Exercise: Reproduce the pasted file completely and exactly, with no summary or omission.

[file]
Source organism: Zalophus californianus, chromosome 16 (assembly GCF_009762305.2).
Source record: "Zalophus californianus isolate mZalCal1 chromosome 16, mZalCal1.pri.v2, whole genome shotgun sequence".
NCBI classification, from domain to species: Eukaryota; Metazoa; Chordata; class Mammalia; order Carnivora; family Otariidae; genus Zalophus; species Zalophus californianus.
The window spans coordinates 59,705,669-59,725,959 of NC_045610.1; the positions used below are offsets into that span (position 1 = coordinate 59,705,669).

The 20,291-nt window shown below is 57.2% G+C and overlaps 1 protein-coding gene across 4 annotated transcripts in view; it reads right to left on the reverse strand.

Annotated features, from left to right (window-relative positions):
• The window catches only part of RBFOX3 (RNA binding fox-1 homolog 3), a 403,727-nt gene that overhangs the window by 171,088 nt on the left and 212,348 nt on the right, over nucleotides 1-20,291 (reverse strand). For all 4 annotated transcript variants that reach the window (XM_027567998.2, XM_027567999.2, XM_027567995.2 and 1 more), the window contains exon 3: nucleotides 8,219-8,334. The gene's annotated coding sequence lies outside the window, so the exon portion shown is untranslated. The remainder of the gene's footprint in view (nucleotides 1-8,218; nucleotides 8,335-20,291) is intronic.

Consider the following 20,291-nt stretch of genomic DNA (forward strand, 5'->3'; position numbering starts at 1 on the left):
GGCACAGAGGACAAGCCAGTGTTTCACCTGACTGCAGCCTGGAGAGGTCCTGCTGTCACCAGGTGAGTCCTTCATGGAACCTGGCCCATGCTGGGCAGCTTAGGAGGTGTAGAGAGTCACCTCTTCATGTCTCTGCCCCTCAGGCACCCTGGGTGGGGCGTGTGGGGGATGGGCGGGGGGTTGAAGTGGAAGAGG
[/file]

Source organism: Zalophus californianus, chromosome 16 (assembly GCF_009762305.2).
Source record: "Zalophus californianus isolate mZalCal1 chromosome 16, mZalCal1.pri.v2, whole genome shotgun sequence".
NCBI classification, from domain to species: Eukaryota; Metazoa; Chordata; class Mammalia; order Carnivora; family Otariidae; genus Zalophus; species Zalophus californianus.
The window spans coordinates 59,705,669-59,725,959 of NC_045610.1; the positions used below are offsets into that span (position 1 = coordinate 59,705,669).

The 20,291-nt window shown below is 57.2% G+C and overlaps 1 protein-coding gene across 4 annotated transcripts in view; it reads right to left on the reverse strand.

Annotated features, from left to right (window-relative positions):
• The window catches only part of RBFOX3 (RNA binding fox-1 homolog 3), a 403,727-nt gene that overhangs the window by 171,088 nt on the left and 212,348 nt on the right, over nucleotides 1-20,291 (reverse strand). For all 4 annotated transcript variants that reach the window (XM_027567998.2, XM_027567999.2, XM_027567995.2 and 1 more), the window contains exon 3: nucleotides 8,219-8,334. The gene's annotated coding sequence lies outside the window, so the exon portion shown is untranslated. The remainder of the gene's footprint in view (nucleotides 1-8,218; nucleotides 8,335-20,291) is intronic.

Consider the following 20,291-nt stretch of genomic DNA (forward strand, 5'->3'; position numbering starts at 1 on the left):
GGCACAGAGGACAAGCCAGTGTTTCACCTGACTGCAGCCTGGAGAGGTCCTGCTGTCACCAGGTGAGTCCTTCATGGAACCTGGCCCATGCTGGGCAGCTTAGGAGGTGTAGAGAGTCACCTCTTCATGTCTCTGCCCCTCAGGCACCCTGGGTGGGGCGTGTGGGGGATGGGCGGGGGGTTGAAGTGGAAGAGG